Too, people are left out of these kinds of searches and texts. I am reminded of the Emerson line in “Self-Reliance” about leaving one's spouse, children, parents and siblings if one must in order to find his self-reliance, and of course Emerson was thinking only of men leaving the family. His conversations are to himself and us only as an imagined audience as he digs deeper through supposed bonds of society, as though obligation and commitment are not a kind of human ecology. The farther he finds himself from any human responsibility, the freer he is to find himself or what too many in this tradition would call his “true self.”

Inspiration and spirituality are dangerous topics for the nature writer, for they presuppose the author order what he sees to fit some ideal of what the sensory experiences should mean: enlightenment, connection, longing, ecstasy, The tradition is so steeped in transcendentalism that authors feel almost compelled to make something more of the non-human world, or maybe better stated, authors feel the need to make something meaningful for humans out of the non-human world-self-realization, cosmic understanding, even the “darkness” of a Darwinian world. For example, must things always mean something? Not surprisingly, these stories often read like self-help books written with a “natural setting.” Surely, there are times that one might truly be inspired by an observation, but can we as authors leave such things behind the words and let such a life-change affect the word choice and not the story?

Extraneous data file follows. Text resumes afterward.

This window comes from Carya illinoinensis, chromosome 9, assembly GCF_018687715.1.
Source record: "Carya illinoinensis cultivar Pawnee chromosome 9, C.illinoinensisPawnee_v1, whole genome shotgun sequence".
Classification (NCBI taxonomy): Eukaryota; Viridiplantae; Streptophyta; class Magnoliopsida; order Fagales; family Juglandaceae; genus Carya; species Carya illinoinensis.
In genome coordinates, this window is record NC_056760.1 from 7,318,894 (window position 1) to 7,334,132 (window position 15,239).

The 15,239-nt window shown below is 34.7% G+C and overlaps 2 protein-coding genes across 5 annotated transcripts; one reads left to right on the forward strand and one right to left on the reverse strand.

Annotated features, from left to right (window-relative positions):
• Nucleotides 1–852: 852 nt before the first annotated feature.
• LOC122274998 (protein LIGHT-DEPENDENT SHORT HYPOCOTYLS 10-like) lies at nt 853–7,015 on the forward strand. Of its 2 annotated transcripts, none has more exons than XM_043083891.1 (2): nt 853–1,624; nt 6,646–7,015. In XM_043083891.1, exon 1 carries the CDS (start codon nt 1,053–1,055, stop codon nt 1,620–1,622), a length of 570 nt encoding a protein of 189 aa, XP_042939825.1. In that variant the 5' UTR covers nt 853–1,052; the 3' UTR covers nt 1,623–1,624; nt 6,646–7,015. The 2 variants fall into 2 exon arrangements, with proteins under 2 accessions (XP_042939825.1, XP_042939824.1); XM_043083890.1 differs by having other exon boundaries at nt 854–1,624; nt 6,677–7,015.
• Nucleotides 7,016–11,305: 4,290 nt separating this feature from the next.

I am being reminded now about my negativity. My wife is finishing a good cabernet; she looks at the setting sun through the purplish-red of the wine, and swirls the sediment in the bottom of her glass, as she says, “Offer more than what you don't like.” Our puppy is chewing on a small piece of firewood, mulberry from my father's house. So I stop the musing for a while look back to the birds appearing and disappearing behind the bamboo.

Maybe she's right, and after a little grumbling, I'll agree. I have wondered what such a work would be like because there really isn't a tradition for it in American literature. We have natural histories, transcendentalist testimony, and advocacy, but we don't have much in the way of place-making as most citizens go about it. The majority of our nature writing celebrates wilderness areas more often than margins, observes the extraordinary over the commonplace, and embraces the misanthrope over a gregarious sort. These preferences suggest a critique of modern society-cities stifle the soul, everyday existence is lacking, and the individual is more important than the community. However, much has been written, performed and taught about place-based writing in the last few decades. Most of these works treat their home with reverence and love -- deep, passionate love. Some have a good naturalist's understanding of the local place, using geology, botany, etc. They explore the emotions of their relationship to a place -- ancestry, family, partner, child, spirit, etc. Maybe even god, or a god. I can't help feeling many of these works are the legacy of Walden -- the Pond his world and his world an avenue to universal patterns, doves, hounds and bays, the eye of the universe. Perhaps this is the significant danger in our American wilderness legacy--that wildness must be not only a pristine condition but also a spiritual state for the author.